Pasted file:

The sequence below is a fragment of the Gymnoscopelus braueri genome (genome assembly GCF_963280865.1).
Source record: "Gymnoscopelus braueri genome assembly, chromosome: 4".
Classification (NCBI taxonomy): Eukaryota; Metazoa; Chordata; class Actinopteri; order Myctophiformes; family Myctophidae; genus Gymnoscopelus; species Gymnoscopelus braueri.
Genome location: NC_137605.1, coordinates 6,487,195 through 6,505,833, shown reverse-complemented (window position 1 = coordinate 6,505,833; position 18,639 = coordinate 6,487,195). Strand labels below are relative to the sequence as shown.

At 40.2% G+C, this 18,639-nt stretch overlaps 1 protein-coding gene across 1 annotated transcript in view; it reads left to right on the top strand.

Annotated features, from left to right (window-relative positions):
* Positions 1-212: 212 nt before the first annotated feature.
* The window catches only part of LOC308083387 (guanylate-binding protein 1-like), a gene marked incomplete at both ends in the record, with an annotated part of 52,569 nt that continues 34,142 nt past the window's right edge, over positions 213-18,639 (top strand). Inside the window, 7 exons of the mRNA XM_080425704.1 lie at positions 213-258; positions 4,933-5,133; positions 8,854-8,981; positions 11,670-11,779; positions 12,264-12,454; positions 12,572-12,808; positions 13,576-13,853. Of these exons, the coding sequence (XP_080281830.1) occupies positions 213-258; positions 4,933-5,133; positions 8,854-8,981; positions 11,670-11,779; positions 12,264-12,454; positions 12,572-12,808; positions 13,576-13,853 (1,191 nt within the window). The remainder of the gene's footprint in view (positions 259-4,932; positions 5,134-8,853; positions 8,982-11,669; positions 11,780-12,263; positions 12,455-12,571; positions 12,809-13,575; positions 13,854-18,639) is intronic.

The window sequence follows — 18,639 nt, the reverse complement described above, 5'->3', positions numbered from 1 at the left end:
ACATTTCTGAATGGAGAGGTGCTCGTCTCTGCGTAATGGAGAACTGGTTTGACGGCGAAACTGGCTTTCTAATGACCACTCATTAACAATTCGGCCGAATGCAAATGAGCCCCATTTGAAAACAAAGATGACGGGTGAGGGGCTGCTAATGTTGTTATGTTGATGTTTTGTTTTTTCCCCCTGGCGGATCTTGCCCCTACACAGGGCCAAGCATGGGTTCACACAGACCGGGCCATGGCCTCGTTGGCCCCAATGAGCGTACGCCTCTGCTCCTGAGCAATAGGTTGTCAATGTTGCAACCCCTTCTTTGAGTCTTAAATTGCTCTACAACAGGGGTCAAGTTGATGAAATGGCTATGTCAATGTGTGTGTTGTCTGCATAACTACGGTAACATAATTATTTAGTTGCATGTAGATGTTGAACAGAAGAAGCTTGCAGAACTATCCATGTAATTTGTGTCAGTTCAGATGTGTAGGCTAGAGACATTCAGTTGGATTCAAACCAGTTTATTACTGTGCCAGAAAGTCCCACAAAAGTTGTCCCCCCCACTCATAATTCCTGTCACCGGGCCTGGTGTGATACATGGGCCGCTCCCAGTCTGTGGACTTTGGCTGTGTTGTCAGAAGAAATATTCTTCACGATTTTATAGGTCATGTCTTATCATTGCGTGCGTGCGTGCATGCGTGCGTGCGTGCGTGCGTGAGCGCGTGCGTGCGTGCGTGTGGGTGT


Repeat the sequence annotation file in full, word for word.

The sequence below is a fragment of the Gymnoscopelus braueri genome (genome assembly GCF_963280865.1).
Source record: "Gymnoscopelus braueri genome assembly, chromosome: 4".
Classification (NCBI taxonomy): Eukaryota; Metazoa; Chordata; class Actinopteri; order Myctophiformes; family Myctophidae; genus Gymnoscopelus; species Gymnoscopelus braueri.
Genome location: NC_137605.1, coordinates 6,487,195 through 6,505,833, shown reverse-complemented (window position 1 = coordinate 6,505,833; position 18,639 = coordinate 6,487,195). Strand labels below are relative to the sequence as shown.

At 40.2% G+C, this 18,639-nt stretch overlaps 1 protein-coding gene across 1 annotated transcript in view; it reads left to right on the top strand.

Annotated features, from left to right (window-relative positions):
* Positions 1-212: 212 nt before the first annotated feature.
* The window catches only part of LOC308083387 (guanylate-binding protein 1-like), a gene marked incomplete at both ends in the record, with an annotated part of 52,569 nt that continues 34,142 nt past the window's right edge, over positions 213-18,639 (top strand). Inside the window, 7 exons of the mRNA XM_080425704.1 lie at positions 213-258; positions 4,933-5,133; positions 8,854-8,981; positions 11,670-11,779; positions 12,264-12,454; positions 12,572-12,808; positions 13,576-13,853. Of these exons, the coding sequence (XP_080281830.1) occupies positions 213-258; positions 4,933-5,133; positions 8,854-8,981; positions 11,670-11,779; positions 12,264-12,454; positions 12,572-12,808; positions 13,576-13,853 (1,191 nt within the window). The remainder of the gene's footprint in view (positions 259-4,932; positions 5,134-8,853; positions 8,982-11,669; positions 11,780-12,263; positions 12,455-12,571; positions 12,809-13,575; positions 13,854-18,639) is intronic.

The window sequence follows — 18,639 nt, the reverse complement described above, 5'->3', positions numbered from 1 at the left end:
ACATTTCTGAATGGAGAGGTGCTCGTCTCTGCGTAATGGAGAACTGGTTTGACGGCGAAACTGGCTTTCTAATGACCACTCATTAACAATTCGGCCGAATGCAAATGAGCCCCATTTGAAAACAAAGATGACGGGTGAGGGGCTGCTAATGTTGTTATGTTGATGTTTTGTTTTTTCCCCCTGGCGGATCTTGCCCCTACACAGGGCCAAGCATGGGTTCACACAGACCGGGCCATGGCCTCGTTGGCCCCAATGAGCGTACGCCTCTGCTCCTGAGCAATAGGTTGTCAATGTTGCAACCCCTTCTTTGAGTCTTAAATTGCTCTACAACAGGGGTCAAGTTGATGAAATGGCTATGTCAATGTGTGTGTTGTCTGCATAACTACGGTAACATAATTATTTAGTTGCATGTAGATGTTGAACAGAAGAAGCTTGCAGAACTATCCATGTAATTTGTGTCAGTTCAGATGTGTAGGCTAGAGACATTCAGTTGGATTCAAACCAGTTTATTACTGTGCCAGAAAGTCCCACAAAAGTTGTCCCCCCCACTCATAATTCCTGTCACCGGGCCTGGTGTGATACATGGGCCGCTCCCAGTCTGTGGACTTTGGCTGTGTTGTCAGAAGAAATATTCTTCACGATTTTATAGGTCATGTCTTATCATTGCGTGCGTGCGTGCATGCGTGCGTGCGTGCGTGCGTGAGCGCGTGCGTGCGTGCGTGTGGGTGT